Notes on Contributors
Robert A. Aronowitz is professor of the history and sociology of science at the University of Pennsylvania. He studied linguistics at the University of California, Berkeley, before receiving his MD from Yale School of Medicine. At Penn, Aronowitz was the founding director of the Health and Societies Program and co-director of the Robert Wood Johnson Foundation Health and Society Scholars Program. He is the author of Making Sense of Illness: Science, Society, and Disease (Cambridge University Press, 1998) and Unnatural History: Breast Cancer and American Society (Cambridge University Press, 2007), co-editor of Three Shots at Prevention: The HPV Vaccine and the Politics of Medicine’s Simple Solutions (Johns Hopkins University Press, 2010), and has published widely on the history of medicine and disease.
Scott Burris, a graduate of Yale Law School, is a professor at Temple University Beasley School of Law and director of the National Program Office of the Robert Wood Johnson Foundation’s Public Health Law Research program. His research focuses on how laws and law enforcement practices influence health.
Paula L. Bush is a PhD candidate in the Department of Kinesiology and Physical Education at McGill University and a research assistant with Participatory Research at McGill. Her research interests include health and physical activity promotion and participatory research. For her PhD, she developed a research partnership with a YMCA. Since 2008, this partnership has worked to develop and implement a means to evaluate and promote the YMCA teen program. The partners are currently planning subsequent research.
Margaret Cargo is an Australian Research Council Future Fellow in the School of Health Sciences at the University of South Australia in Adelaide. Her research aims to strengthen the causal basis for interpreting the outcomes of community-based indigenous health programs. She has expertise in the process evaluation of complex community-based interventions, participatory research, and theory-driven evidence synthesis. She received a PhD from the Department of Health Care and Epidemiology at the University of British Columbia, specializing in the area of health promotion and disease prevention.
Damien A. Dowd is pursuing a PhD in clinical psychology from the University of Manitoba. His research interests include the subclassification of gamblers as well as the comorbidity of addiction and other mental illnesses. Specifically, he is interested in understanding how different determinants, such as cognition, emotion, biology, ecology, and psychopathology, interact to produce problem gamblers. For his master’s thesis, he is investigating a pathways model of problem gambling using a nationally representative sample. Dowd holds a BA (Hons) in psychology.
Tania Gottschalk is an associate librarian and the education services librarian at the Neil John Maclean Health Sciences Library at the University of Manitoba. She holds an MSc in library and information science from the University of Illinois and a bachelor’s degree from the University of Alberta. Her current work surrounds integrating information literacy, informatics, and evidence-based medicine into health sciences curricula. She regularly conducts literature reviews and provides training on the systematic retrieval of best evidence for researchers and clinicians at the Winnipeg Regional Health Authority and the University of Manitoba.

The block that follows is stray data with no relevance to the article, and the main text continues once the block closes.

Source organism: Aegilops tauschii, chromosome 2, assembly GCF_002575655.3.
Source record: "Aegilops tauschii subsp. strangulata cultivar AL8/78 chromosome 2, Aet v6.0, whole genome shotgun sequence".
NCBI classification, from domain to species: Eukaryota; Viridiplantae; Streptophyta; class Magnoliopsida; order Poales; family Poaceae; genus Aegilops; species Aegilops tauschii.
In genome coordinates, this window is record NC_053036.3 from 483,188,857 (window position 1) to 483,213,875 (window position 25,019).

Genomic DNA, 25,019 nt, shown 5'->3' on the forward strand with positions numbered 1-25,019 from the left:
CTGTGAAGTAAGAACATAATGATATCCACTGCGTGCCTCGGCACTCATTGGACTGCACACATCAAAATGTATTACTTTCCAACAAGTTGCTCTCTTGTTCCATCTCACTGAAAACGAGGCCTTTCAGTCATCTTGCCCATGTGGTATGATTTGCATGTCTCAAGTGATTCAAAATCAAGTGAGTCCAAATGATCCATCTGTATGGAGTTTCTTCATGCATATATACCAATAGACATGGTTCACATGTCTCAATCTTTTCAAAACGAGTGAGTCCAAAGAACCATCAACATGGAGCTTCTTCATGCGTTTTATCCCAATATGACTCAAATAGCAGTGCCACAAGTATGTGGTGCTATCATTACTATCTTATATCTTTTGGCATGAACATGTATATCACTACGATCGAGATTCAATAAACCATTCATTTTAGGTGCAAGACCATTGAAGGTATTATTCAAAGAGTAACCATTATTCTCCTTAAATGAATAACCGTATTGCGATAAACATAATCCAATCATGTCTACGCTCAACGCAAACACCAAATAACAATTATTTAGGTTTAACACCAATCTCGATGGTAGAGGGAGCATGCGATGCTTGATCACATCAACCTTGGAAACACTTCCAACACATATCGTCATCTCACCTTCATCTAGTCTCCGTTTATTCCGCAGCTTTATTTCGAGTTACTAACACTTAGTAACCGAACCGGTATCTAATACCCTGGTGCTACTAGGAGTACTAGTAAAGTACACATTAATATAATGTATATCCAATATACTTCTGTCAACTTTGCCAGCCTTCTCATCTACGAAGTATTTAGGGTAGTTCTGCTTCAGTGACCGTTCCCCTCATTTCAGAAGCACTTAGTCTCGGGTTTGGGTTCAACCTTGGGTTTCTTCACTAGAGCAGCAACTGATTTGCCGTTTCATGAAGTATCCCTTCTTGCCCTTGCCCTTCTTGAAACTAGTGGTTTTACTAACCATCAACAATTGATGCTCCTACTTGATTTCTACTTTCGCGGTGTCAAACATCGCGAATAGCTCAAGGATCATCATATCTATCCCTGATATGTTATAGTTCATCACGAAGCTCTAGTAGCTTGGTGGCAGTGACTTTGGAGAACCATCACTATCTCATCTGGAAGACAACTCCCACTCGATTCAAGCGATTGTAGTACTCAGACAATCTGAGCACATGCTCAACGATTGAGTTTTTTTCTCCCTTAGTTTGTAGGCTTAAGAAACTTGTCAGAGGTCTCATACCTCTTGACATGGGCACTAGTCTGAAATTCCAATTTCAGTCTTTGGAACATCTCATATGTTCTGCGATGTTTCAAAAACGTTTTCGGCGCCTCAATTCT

Lawrence W. Green is a professor in the Department of Epidemiology and Biostatistics at the University of California, San Francisco, and a member of the Institute of Medicine (IOM). He was formerly director of three federal offices in the Department of Health and Human Services and a vice president for the Kaiser Family Foundation. He has served on the public health faculties at the University of California, Berkeley; Johns Hopkins University; Harvard University; the University of Texas; and the University of British Columbia, and has co-authored several books on health promotion and population health. He currently serves on the Community Preventive Services Task Force, the boards of directors for the North American Quitline Consortium and the Pacific Institute for Research and Evaluation, and two IOM committees.
Trisha Greenhalgh is a family practitioner in London and director of the Global Health, Policy and Innovation Unit within the Centre for Primary Care and Public Health at Barts and the London School of Medicine and Dentistry. She gained her first degree in social and political sciences from the University of Cambridge in 1980 and qualified in medicine from the University of Oxford in 1983. Her research interests lie at the interface between sociology and medicine. She uses innovative interdisciplinary approaches, drawing on narrative, ethnographic, and participatory methods, to explore complex, policy-related issues in contemporary health care.
Jim Henderson retired on December 31, 2011, from the Life Sciences Library at McGill University. He is now devoting his time to the Canadian Virtual Health Library / Bibliothèque Virtuelle Canadienne de la Santé, a pan-Canadian project, which will provide efficient access to electronic resources and library services for all health professionals. He is also active in global health, working on improving access to information via a wiki maintained with colleagues at McGill, and data services, working on initiatives to make statistical and research data more available and integrated with other information resources.